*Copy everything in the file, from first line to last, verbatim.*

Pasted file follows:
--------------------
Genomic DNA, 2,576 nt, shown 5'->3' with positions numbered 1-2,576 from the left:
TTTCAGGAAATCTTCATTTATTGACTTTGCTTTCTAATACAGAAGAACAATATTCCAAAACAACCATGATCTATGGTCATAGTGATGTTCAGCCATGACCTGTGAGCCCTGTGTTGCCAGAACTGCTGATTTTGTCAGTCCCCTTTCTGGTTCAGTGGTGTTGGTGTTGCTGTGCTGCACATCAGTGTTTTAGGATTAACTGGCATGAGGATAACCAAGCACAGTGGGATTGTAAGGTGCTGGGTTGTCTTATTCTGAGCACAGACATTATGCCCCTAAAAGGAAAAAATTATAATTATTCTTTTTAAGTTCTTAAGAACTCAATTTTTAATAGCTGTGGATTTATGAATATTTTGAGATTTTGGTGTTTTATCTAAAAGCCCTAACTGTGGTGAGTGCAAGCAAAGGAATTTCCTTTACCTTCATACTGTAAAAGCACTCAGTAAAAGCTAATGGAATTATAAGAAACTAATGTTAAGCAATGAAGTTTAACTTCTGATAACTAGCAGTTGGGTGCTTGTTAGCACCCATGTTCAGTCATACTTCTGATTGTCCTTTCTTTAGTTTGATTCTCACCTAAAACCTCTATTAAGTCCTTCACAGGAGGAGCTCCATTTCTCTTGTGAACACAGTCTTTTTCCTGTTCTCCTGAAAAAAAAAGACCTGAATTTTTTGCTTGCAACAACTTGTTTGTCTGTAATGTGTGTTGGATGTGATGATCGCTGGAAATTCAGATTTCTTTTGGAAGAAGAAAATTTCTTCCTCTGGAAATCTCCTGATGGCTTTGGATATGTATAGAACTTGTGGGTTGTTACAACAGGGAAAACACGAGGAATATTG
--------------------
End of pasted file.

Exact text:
Genomic DNA, 2,576 nt, shown 5'->3' with positions numbered 1-2,576 from the left:
TTTCAGGAAATCTTCATTTATTGACTTTGCTTTCTAATACAGAAGAACAATATTCCAAAACAACCATGATCTATGGTCATAGTGATGTTCAGCCATGACCTGTGAGCCCTGTGTTGCCAGAACTGCTGATTTTGTCAGTCCCCTTTCTGGTTCAGTGGTGTTGGTGTTGCTGTGCTGCACATCAGTGTTTTAGGATTAACTGGCATGAGGATAACCAAGCACAGTGGGATTGTAAGGTGCTGGGTTGTCTTATTCTGAGCACAGACATTATGCCCCTAAAAGGAAAAAATTATAATTATTCTTTTTAAGTTCTTAAGAACTCAATTTTTAATAGCTGTGGATTTATGAATATTTTGAGATTTTGGTGTTTTATCTAAAAGCCCTAACTGTGGTGAGTGCAAGCAAAGGAATTTCCTTTACCTTCATACTGTAAAAGCACTCAGTAAAAGCTAATGGAATTATAAGAAACTAATGTTAAGCAATGAAGTTTAACTTCTGATAACTAGCAGTTGGGTGCTTGTTAGCACCCATGTTCAGTCATACTTCTGATTGTCCTTTCTTTAGTTTGATTCTCACCTAAAACCTCTATTAAGTCCTTCACAGGAGGAGCTCCATTTCTCTTGTGAACACAGTCTTTTTCCTGTTCTCCTGAAAAAAAAAGACCTGAATTTTTTGCTTGCAACAACTTGTTTGTCTGTAATGTGTGTTGGATGTGATGATCGCTGGAAATTCAGATTTCTTTTGGAAGAAGAAAATTTCTTCCTCTGGAAATCTCCTGATGGCTTTGGATATGTATAGAACTTGTGGGTTGTTACAACAGGGAAAACACGAGGAATATTG